Award-winning student news since 1978

The Brookhaven Courier

Award-winning student news since 1978

The Brookhaven Courier

Award-winning student news since 1978

The Brookhaven Courier

Photos inspire women

By Joie’ Thornton and Paula Vasquez

Staff Writers


Photo contributed by Jean Karotkin | Joni Sternbach poses for Jean Karotkin
Photo contributed by Jean Karotkin | Joni Sternbach poses for Jean Karotkin


Like a surgeon performing intricate procedures, Jean Karotkin, wearing her white gloves, delicately removes the negatives from the concentrated chemicals, creating the images that have made her a world-renowned photographer. In the isolation of the darkroom, Karotkin develops more than just black and white photos – she develops art through empowering stories.

Karotkin, a Brookhaven College continuing education student, typically spends about three hours in the darkroom from start to finish. All her projects are exclusively about women, and she is currently working on a project about influential female photographers who inspire the next generation of women photographers. Karotkin recently photographed Linda Conner, a professor at the San Francisco Art Institute and an award-winning photographer who taught Linda McCartney, photographer, designer and late wife of musician Paul McCartney.

But for Karotkin, her career and personal life were constant uphill battles. In 1988, at 38 years old, Karotkin was diagnosed with breast cancer and said she was going through a difficult marriage. She under- went a mastectomy and later got a divorce, according to an article on

Following these life-altering events, she directed a newfound energy and inspiration into her photography. Women’s empowerment, sexuality and femininity became her prime focus.

Karotkin’s interest in black-and-white photography dates back to the ‘90s, when she first had the opportunity to use her now ex-husband’s camera. She said she lacked confidence because she was intimidated by the technical aspects of using a camera, and relied on “just winging it.”

However, after seeing the final images, she was able to recognize how much she loved the process. “I didn’t have a lot of confidence with my ability,” she said. “But yet, when I would see that image developed, whether it be black and white or color, I went: ‘I really like what I do. I really like what I get.’”

Karotkin said things began to make sense when she took former Brookhaven photography professor Travis Ueoka’s class.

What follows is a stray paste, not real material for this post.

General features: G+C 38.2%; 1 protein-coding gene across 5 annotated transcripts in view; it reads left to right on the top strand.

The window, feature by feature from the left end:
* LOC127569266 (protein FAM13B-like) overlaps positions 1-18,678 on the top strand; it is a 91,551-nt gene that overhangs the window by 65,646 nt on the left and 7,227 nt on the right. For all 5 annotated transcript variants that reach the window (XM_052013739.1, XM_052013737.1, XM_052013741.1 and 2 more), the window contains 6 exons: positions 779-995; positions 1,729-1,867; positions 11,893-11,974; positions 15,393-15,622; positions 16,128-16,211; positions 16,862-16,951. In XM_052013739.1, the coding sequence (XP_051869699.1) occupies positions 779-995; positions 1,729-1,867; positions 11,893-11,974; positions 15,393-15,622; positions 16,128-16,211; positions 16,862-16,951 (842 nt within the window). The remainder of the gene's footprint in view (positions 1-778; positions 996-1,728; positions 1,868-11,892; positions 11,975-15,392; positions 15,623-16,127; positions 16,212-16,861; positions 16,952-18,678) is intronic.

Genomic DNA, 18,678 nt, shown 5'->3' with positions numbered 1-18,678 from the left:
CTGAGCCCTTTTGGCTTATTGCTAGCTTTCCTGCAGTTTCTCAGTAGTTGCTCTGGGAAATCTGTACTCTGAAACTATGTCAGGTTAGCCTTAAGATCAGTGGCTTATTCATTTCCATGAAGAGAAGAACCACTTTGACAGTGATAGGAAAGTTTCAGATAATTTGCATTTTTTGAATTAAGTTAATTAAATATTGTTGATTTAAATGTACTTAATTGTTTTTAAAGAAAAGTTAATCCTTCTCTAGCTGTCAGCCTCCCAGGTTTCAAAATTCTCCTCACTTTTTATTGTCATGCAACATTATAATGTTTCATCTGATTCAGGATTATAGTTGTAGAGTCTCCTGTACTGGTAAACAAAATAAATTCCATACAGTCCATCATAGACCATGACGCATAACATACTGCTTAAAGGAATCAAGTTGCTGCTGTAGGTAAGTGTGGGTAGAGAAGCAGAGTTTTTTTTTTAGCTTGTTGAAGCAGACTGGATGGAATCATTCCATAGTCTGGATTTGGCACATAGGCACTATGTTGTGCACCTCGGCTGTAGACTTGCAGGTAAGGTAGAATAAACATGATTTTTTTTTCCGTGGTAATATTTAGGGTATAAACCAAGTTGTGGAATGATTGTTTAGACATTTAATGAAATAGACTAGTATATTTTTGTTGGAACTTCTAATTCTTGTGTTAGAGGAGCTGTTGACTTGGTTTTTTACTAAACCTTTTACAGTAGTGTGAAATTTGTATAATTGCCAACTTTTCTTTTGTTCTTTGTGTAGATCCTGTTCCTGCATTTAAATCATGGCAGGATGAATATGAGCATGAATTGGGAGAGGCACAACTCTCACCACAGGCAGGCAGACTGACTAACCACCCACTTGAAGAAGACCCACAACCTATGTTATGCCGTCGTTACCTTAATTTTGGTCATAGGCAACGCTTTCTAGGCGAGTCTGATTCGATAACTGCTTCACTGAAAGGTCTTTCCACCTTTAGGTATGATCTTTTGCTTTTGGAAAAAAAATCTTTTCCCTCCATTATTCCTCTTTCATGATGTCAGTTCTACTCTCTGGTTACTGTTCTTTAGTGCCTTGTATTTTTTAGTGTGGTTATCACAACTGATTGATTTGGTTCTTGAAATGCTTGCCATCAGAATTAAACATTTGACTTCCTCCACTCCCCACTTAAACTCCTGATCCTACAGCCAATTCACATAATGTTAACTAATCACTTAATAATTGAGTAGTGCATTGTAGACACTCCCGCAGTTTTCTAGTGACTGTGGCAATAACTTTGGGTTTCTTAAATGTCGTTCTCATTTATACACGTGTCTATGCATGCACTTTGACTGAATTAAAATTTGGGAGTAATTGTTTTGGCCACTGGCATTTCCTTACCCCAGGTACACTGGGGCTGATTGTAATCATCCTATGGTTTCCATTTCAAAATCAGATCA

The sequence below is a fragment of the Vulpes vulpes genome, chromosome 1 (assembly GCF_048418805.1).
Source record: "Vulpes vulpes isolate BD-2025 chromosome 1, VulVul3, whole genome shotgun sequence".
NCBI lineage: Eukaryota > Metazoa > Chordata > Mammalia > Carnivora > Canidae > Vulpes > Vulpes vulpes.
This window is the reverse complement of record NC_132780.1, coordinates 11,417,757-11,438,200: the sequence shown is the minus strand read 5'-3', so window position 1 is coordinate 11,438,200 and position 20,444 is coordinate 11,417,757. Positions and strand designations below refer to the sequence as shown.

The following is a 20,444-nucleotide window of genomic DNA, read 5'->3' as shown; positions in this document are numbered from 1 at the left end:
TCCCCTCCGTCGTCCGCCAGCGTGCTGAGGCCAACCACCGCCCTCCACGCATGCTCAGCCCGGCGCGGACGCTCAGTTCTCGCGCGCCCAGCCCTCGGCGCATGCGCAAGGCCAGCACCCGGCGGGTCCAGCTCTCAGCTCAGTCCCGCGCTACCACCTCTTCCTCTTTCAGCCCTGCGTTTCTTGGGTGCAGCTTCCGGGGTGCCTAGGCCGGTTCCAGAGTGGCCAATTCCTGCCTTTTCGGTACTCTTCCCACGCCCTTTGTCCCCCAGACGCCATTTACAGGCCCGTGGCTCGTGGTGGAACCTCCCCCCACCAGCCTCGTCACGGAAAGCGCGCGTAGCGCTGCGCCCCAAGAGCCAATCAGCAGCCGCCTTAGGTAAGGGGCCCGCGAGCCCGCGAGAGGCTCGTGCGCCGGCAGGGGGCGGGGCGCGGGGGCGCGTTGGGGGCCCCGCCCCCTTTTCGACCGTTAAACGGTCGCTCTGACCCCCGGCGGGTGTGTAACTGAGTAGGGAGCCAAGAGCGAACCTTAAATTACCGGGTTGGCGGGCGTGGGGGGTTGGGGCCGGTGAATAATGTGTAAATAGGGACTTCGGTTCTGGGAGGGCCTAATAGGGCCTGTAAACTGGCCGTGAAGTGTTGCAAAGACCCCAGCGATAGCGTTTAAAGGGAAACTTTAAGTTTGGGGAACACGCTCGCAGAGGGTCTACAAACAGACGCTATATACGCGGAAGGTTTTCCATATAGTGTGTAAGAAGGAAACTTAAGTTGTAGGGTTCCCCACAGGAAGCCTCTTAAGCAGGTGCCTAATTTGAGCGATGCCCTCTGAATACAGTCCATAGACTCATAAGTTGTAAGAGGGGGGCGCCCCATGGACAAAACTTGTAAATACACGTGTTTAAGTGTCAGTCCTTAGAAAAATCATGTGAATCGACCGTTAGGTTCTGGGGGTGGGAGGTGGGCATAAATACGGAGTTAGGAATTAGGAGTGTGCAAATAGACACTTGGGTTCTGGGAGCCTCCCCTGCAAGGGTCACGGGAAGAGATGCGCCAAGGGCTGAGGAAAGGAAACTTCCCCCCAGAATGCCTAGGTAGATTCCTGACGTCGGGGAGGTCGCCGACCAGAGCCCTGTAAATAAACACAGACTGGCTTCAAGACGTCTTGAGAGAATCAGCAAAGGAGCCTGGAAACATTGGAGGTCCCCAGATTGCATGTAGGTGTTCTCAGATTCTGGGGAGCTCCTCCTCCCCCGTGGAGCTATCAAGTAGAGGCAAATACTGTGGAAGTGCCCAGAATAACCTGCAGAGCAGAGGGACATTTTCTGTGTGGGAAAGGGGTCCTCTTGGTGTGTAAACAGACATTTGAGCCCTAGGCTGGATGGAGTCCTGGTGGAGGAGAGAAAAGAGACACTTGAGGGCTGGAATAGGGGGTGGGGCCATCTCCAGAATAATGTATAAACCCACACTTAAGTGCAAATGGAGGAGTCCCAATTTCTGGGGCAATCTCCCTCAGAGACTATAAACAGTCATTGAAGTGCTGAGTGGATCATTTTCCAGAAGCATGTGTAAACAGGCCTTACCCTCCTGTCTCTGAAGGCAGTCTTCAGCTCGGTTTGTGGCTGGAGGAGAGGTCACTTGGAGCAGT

She said she felt she gained a better knowledge of the technical aspects of camera operations. Ueoka said, “I enjoyed having her in my classes and watching her develop her photographic skills and evolve into the photographer she is today.”

Ueoka said that Karotkin is very focused and has developed a great photographic eye. “She is able to visualize the image she wants to create, then bring it to fruition,” he said. Ueoka said when Karotkin first started; her black and white printing skills were second to none. He also said Karotkin takes her work seriously and recalled a time when she tore up a large print because of a minor flaw. “Several students’ eyes nearly popped out when she did this, because they thought the print was superb,” Ueoka said.

When Karotkin uses the darkroom, it is not unusual to see students standing in line waiting to see her work and the large prints she prepares. Karotkin was inspired to create large images to project a vivid memory, similar to Richard Avedon’s exhibitions and projects. The images are black and white, yet possess a power that draws the viewers into each and every woman’s life. Karotkin said she continues to shoot with black-and-white film because color is a distraction.

Jody Crown, who teaches continuing education photography courses at Brookhaven, uses Karotkin’s portraits and books to teach composition and technique to her classes. Crown first met Karotkin several years ago at a speech Karotkin gave at Brookhaven, and since then, has continued to admire Karotkin for her work and said it is “captivating, introspective and generous.” Crown said Karotkin is successful because she takes her time getting to know the person behind the lenses before she takes a picture. This type of care, Crown said, is something that shows in Karotkin’s work.

Crown said Karotkin’s current project of captivating images from women photographers is fascinating because it is “good at getting the heart and soul of women that are not usually in front of the camera.”

Karotkin’s intimate approach to her subjects has led to a successful photography career. She was included in “O, The Oprah Magazine” and “Rosie” magazine, as well as appearing on the “Today Show.”

Ueoka said, “Karotkin is a cancer survivor, which has enabled her to never take life for granted.” Karotkin’s cancer motivated her to take her life into her own hands. In that moment, she decided to do whatever she wanted to do, including her first book project, “Body and Soul: The Courage and Beauty of Breast Cancer Survivors,” which features photo essays capturing women’s struggles and tribulations with breast cancer.

“There was still an issue of confidence that I could go out and do this,” Karotkin said about her first project. “But yet, when you’re motivated by something so strong as a life-changing issue, it makes you do things that you didn’t know you could do. You just start putting one foot in front of the other. Once I started that project and shot that first image, I went, ‘I can do this.’” Whether battling cancer or facing obstacles while getting her book published, Karotkin’s resiliency never falters. Her never-give-in attitude serves as an inspiration for others going through difficult times.


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